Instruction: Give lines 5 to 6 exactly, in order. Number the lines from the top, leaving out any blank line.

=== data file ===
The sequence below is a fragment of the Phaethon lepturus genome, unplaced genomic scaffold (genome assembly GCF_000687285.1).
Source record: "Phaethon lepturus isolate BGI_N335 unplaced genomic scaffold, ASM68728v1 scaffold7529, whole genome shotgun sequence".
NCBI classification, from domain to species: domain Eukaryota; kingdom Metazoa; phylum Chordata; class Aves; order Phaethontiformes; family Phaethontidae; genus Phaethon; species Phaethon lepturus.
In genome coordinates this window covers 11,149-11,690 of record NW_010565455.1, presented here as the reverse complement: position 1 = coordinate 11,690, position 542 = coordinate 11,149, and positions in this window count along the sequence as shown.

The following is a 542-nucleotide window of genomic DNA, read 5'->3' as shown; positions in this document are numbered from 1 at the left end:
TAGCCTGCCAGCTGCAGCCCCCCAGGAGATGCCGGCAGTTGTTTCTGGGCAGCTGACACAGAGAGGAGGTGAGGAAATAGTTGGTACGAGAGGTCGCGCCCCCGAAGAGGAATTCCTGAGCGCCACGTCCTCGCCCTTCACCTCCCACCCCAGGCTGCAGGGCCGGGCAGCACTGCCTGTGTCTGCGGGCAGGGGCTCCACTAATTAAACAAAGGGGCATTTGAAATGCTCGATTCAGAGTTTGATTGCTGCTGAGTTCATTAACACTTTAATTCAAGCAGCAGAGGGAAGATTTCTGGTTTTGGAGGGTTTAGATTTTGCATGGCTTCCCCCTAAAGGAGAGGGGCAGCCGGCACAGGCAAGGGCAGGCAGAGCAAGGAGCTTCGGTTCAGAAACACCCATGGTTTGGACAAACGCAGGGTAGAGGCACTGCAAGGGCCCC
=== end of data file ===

The following is a 542-nucleotide window of genomic DNA, read 5'->3' as shown; positions in this document are numbered from 1 at the left end:
TAGCCTGCCAGCTGCAGCCCCCCAGGAGATGCCGGCAGTTGTTTCTGGGCAGCTGACACAGAGAGGAGGTGAGGAAATAGTTGGTACGAGAGGTCGCGCCCCCGAAGAGGAATTCCTGAGCGCCACGTCCTCGCCCTTCACCTCCCACCCCAGGCTGCAGGGCCGGGCAGCACTGCCTGTGTCTGCGGGCAGGGGCTCCACTAATTAAACAAAGGGGCATTTGAAATGCTCGATTCAGAGTTTGATTGCTGCTGAGTTCATTAACACTTTAATTCAAGCAGCAGAGGGAAGATTTCTGGTTTTGGAGGGTTTAGATTTTGCATGGCTTCCCCCTAAAGGAGAGGGGCAGCCGGCACAGGCAAGGGCAGGCAGAGCAAGGAGCTTCGGTTCAGAAACACCCATGGTTTGGACAAACGCAGGGTAGAGGCACTGCAAGGGCCCC